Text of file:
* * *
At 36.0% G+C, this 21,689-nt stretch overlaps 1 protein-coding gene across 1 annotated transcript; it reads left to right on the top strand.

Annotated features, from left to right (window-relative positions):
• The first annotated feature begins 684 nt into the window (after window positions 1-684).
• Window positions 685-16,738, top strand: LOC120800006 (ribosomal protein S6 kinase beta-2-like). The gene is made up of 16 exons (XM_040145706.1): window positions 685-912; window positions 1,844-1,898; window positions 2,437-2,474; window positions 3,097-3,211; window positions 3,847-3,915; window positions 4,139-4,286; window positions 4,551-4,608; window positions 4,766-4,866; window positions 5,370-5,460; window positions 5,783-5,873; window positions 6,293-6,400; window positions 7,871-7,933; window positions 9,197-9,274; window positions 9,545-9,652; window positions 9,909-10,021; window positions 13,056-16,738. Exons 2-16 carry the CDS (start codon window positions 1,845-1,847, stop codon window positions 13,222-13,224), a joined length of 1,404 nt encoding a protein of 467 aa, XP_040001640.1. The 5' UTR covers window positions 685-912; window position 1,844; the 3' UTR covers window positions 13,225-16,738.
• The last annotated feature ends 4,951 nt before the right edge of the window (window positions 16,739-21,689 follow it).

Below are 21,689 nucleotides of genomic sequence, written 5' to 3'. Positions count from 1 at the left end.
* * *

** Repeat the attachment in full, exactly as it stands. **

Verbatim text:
At 36.0% G+C, this 21,689-nt stretch overlaps 1 protein-coding gene across 1 annotated transcript; it reads left to right on the top strand.

Annotated features, from left to right (window-relative positions):
• The first annotated feature begins 684 nt into the window (after window positions 1-684).
• Window positions 685-16,738, top strand: LOC120800006 (ribosomal protein S6 kinase beta-2-like). The gene is made up of 16 exons (XM_040145706.1): window positions 685-912; window positions 1,844-1,898; window positions 2,437-2,474; window positions 3,097-3,211; window positions 3,847-3,915; window positions 4,139-4,286; window positions 4,551-4,608; window positions 4,766-4,866; window positions 5,370-5,460; window positions 5,783-5,873; window positions 6,293-6,400; window positions 7,871-7,933; window positions 9,197-9,274; window positions 9,545-9,652; window positions 9,909-10,021; window positions 13,056-16,738. Exons 2-16 carry the CDS (start codon window positions 1,845-1,847, stop codon window positions 13,222-13,224), a joined length of 1,404 nt encoding a protein of 467 aa, XP_040001640.1. The 5' UTR covers window positions 685-912; window position 1,844; the 3' UTR covers window positions 13,225-16,738.
• The last annotated feature ends 4,951 nt before the right edge of the window (window positions 16,739-21,689 follow it).

Below are 21,689 nucleotides of genomic sequence, written 5' to 3'. Positions count from 1 at the left end.